By Sao Mai Phạm Thị
Friday, February 28, 2020
Clams Die En Masse. Credit: Vietfish Magazine
Massive death has occured in multiple provinces in the last time, leaving damages of tens of billion dong.
Around 80 hectares of clam owned by 36 households in Mai Lâm village of Mai Phụ commune, Lộc Hà district, Hà Tĩnh province are seeing the sudden death of clams. It has happened for more than one month, with the vast majority this month. Farmer Lê Văn Thuận said that his family had nearly 3 hectare of clams and spent over 50 million dong on broodstock; however close to 60 tons of commercial clams were found dead in the harvest run-up. Or worse, farmer Nguyễn Thị Hải had 5 hectares of commercial clams and 80% of them were found dead with most of them going to be harvested.
Vice Chairman of the People’s Committee in Mai Phụ commune Nguyễn Trọng Hợp said that a single hectare could produce 30-35 tons of clams on average and the owner would earn 400 million dong revenue with the current price of 12,000-14,000 dong/kg. Thus, 30-50% of clams were found dead on average has left a damage of tens of billion dong to the farming areas.
The Hà Tĩnh Sub-department of Animal Health came to take samples for testing and the results showed that it was not an epidemic that caused clams’ death but it was the long lasting farming duration, poor farming environment, high stocking density, and unusual weather. Farmers are collecting dead clams and harvesting the surviving ones, then are going to clean the farming areas carefully.
At the same time, hundreds of hectares of clams owned by the fisheries cooperatives in coastal districts of Bến Tre were allegedly caused to death by highly increasing salinity and difference in temperature between day and night. The Bến Tre sub-department of Fisheries said that massive death has happened many times this month, damaging hundreds of hectares of clams. The Rạng Đông Cooperative of Fisheries in Bình Đại district is suffering from 65 hectares of damaged clam pond, with clams already weighing up 50-200 pcs/kg and density of death at 3.5-6kg/m2 and mortality rate of 60-90%.
The An Thuỷ Fisheries Cooperative in Ba Tri discovered dead clams on January 20, with some still being found dead at times now. The vast majority of deaths occurred in high areas of around 50 ha, with clams already weighing up to 70-80 pcs/kg, mortality rate of 70-80%. The Tân Thuỷ Cooperative of Fisheries is suffering from 119ha of clams being found dead, with mortality rate of 60% while the Bảo Thuận cooperative is 43-60%.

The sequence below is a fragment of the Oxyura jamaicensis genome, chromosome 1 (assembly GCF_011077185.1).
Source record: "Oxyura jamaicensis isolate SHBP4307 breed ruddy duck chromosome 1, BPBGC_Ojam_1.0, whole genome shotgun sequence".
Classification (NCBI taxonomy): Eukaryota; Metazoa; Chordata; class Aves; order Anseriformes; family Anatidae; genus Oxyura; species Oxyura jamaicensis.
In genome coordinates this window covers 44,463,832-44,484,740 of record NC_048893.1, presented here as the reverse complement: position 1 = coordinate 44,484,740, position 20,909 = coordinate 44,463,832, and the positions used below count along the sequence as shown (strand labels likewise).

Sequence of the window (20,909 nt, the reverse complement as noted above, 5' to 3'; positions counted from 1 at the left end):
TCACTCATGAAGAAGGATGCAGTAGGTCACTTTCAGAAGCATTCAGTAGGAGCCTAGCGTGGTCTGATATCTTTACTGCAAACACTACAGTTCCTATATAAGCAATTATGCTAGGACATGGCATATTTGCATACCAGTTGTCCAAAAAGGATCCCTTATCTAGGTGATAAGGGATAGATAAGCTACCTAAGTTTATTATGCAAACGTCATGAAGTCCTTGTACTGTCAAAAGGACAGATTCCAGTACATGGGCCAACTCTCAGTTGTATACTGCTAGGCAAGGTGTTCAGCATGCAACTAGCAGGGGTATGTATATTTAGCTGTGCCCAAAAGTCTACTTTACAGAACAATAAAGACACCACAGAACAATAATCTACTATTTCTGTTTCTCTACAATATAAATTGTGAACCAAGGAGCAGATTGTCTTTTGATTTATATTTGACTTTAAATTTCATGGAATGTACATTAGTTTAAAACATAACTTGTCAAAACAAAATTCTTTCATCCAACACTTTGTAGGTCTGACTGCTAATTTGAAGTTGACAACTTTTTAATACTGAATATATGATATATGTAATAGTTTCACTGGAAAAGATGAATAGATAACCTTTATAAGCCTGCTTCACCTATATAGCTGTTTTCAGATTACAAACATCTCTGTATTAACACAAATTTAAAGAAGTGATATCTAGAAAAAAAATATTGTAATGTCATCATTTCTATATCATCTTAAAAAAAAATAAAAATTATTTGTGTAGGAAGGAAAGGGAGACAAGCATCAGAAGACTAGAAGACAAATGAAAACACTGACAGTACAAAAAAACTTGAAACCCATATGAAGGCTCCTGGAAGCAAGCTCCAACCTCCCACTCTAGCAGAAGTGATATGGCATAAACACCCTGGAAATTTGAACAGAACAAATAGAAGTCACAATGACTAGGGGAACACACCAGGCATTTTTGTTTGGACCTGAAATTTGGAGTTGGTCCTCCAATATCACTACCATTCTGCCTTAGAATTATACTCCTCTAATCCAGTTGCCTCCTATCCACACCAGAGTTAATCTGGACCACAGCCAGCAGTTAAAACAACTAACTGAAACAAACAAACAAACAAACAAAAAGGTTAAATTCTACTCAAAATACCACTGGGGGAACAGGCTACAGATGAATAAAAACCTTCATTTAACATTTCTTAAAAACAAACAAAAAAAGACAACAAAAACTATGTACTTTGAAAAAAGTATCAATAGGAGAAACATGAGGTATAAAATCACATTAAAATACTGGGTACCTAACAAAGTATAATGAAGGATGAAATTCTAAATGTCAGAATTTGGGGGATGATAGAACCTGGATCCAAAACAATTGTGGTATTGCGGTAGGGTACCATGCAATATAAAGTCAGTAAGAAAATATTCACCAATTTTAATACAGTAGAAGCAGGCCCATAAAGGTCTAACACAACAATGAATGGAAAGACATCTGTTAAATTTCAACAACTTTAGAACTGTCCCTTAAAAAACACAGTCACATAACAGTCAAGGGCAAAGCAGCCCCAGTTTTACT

In Thạnh Phú district, the Thạnh Lợi Cooperative of Fisheries owns 80 ha of clams and is experiencing the same situation due to the early salinity period of the year. As much as 8.4 billion dong was invested into Lot no.2 and stocking started early December 2019. When clams reached size 200-300 pcs/kg, 90% of them were found dead, leaving the damage of 7 billion dong. Meanwhile, lot no.3 of 40 hectares of clam has discovered dead clams since before Tet Holiday, leaving estimated damage of 14 billion dong worth of 700 tons and mortality rate of 70%. The remaining 30% of clams is the only hope for farmers to cover their initial investment; however clams size 90-100 pcs/kg are way from harvest.
The tense situation has urged the Bến Tre Fisheries sub-department to work with Animal Health sub-department and Research Institute of Aquaculture no.2 to carry out a survey and collect samples of dead clams for testing at the Regional Animal Health no.6 to find the cause.
The results show that it was not parasite Perkinsus olseni that caused death to clams. It must be highly increased salinity up to 26 – 30‰ (up to different areas) and the difference of temperature between day and night.
The Bến Tre sub-department of Fisheries advised cooperatives to regularly clean and gather dead clams to prevent polluted environment and harvest grown clams to reduce possible damages.